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what does normalizing do?

OTIS

TRIBE Member
Normalization closes any headroom gap between the peak level (loudest decibal wise) of your tune and 0db by increaseing the gain or volume of your track so that the peak level (decibal wise) of your tune is brought to 0 db.

0 db is the loudest level sound can go in the digital world, any digital audio that's pushed beyond that is lost and causes the common efffect known as clipping.

So consider 0db as your absolute level in the digital world, any tune's loudest peak that is below 0db has has headroom to be normalized.
 

OTIS

TRIBE Member
If your applying this to a long peice of audio like a mix, get a friend who knows waht they are doing to apply a slight compression on it.

With mixsets I find there is such a wide range of levels throughout that normalizing it may not do much, especially if there is that one crackly track that had lots of pops causing transient spikes to hit 0db. If there is any part of your tune that has hit 0db already, notmalization will not do anything.

A slight compression to kill the transient spikes and reduce the increased levels during the mixing parts in your set and can make a world of differene in the mood of your set, and can make mixes sound 100 times smoother without compromising the integrity of the music too much.
 
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OTIS

TRIBE Member
Originally posted by DeepSix
see, this forum *should* be called "Ask Otis" ;)
No, ;). But I like dispensing advice.. I hope I don't come across as too much of a blabberbox tho.
 

Humanjava

TRIBE Member
Originally posted by OTIS
Normalization closes any headroom gap between the peak level (loudest decibal wise) of your tune and 0db by increaseing the gain or volume of your track so that the peak level (decibal wise) of your tune is brought to 0 db.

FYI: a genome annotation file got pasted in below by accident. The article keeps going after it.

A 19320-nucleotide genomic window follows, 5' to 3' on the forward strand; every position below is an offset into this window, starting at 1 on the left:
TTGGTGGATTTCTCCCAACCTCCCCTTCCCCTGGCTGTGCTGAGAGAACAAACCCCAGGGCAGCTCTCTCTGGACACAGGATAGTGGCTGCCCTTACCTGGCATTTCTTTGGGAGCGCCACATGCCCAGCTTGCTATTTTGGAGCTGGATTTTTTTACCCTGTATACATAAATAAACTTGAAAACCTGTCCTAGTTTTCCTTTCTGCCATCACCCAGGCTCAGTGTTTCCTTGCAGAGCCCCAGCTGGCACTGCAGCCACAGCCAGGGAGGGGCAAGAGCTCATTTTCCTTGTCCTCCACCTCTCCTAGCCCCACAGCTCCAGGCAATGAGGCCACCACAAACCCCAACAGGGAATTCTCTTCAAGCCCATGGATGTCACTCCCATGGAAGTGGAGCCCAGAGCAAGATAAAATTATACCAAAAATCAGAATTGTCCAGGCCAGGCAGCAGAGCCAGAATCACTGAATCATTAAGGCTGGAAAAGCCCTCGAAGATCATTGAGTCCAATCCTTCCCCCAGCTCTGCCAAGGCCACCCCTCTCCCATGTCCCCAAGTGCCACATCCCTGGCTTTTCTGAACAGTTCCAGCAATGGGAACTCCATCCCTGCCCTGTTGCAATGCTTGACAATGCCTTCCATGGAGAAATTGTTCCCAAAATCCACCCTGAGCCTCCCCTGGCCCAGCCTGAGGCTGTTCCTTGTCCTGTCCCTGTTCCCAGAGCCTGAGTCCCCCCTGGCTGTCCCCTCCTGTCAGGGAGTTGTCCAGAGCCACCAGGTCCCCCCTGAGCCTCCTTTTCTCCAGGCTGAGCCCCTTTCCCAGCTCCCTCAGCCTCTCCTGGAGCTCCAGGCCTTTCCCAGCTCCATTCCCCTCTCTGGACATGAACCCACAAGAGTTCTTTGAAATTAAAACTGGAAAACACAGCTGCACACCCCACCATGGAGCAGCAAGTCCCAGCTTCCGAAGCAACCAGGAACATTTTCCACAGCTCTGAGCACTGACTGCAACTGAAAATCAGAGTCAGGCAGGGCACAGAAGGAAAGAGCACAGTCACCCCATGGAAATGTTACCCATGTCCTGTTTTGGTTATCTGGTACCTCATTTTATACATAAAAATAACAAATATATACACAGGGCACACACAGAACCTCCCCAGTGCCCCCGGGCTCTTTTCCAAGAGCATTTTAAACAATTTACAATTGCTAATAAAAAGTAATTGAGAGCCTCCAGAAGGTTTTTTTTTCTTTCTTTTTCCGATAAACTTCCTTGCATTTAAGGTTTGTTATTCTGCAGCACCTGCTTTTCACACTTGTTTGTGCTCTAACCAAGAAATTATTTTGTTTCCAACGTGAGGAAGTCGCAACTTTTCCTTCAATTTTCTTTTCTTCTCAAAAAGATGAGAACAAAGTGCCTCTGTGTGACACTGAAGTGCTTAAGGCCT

0 db is the loudest level sound can go in the digital world, any digital audio that's pushed beyond that is lost and causes the common efffect known as clipping.

So consider 0db as your absolute level in the digital world, any tune's loudest peak that is below 0db has has headroom to be normalized.
Normaize can go beyond or below 0db depending of course on what resolution in the digital domain you are using. 0db is not the highest level one could use if you are working at a 32bit float. You would actually be closer to +6db. In a lamens turm the normalization is often like turning up the volume on something to it achives the highest posible level with out clipping. This does not change the actual dynamic range as often is thought. In fact everything should stay in the same relative range but at a higher or lower setting. No pitch changes, compresion or increased dynamic range. As a note though one should only normalize to 0.5db if going to cd or mp3 because some older DAC units will clip with a 0db signal.
 

OTIS

TRIBE Member
Originally posted by Humanjava


Normaize can go beyond or below 0db depending of course on what resolution in the digital domain you are using. 0db is not the highest level one could use if you are working at a 32bit float. You would actually be closer to +6db. In a lamens turm the normalization is often like turning up the volume on something to it achives the highest posible level with out clipping. This does not change the actual dynamic range as often is thought. In fact everything should stay in the same relative range but at a higher or lower setting. No pitch changes, compresion or increased dynamic range. As a note though one should only normalize to 0.5db if going to cd or mp3 because some older DAC units will clip with a 0db signal.
I agree with everything you said, the software I use has 32 bit floating point processing, and it has that atvantage, however, this will not help a beginner understand what it is.
 

loopdokter

TRIBE Promoter
Actually, I find some limiting helps in regard to this matter. If you know how to use them, the Waves series of mastering plug-ins can be your saviour!

Hint: L2.

Cheers,
JK
 

OTIS

TRIBE Member
Originally posted by loopdokter
Actually, I find some limiting helps in regard to this matter. If you know how to use them, the Waves series of mastering plug-ins can be your saviour!

Hint: L2.

Cheers,
JK
That plugin is a great way to get realtime limiting..
 

loopdokter

TRIBE Promoter
Well I've just 'limited' you in your response, now haven't I?

Thank you, thank you very much. I'll be here all week...

Cheers,
JK
 

loopdokter

TRIBE Promoter
Originally posted by Aequitas
^^^
That one mix you mastered for us, whatever you did, sounded incredible...
Thanks mate!

Yeah, I know the one and that was one of the better showings of my skill in the studio.

I'm quite proud of that. I only wish I had a copy! I think I deleted it by mistake. :(

Cheers,
JK

PS - new studio is going to be set up soon. The move is complete!
 
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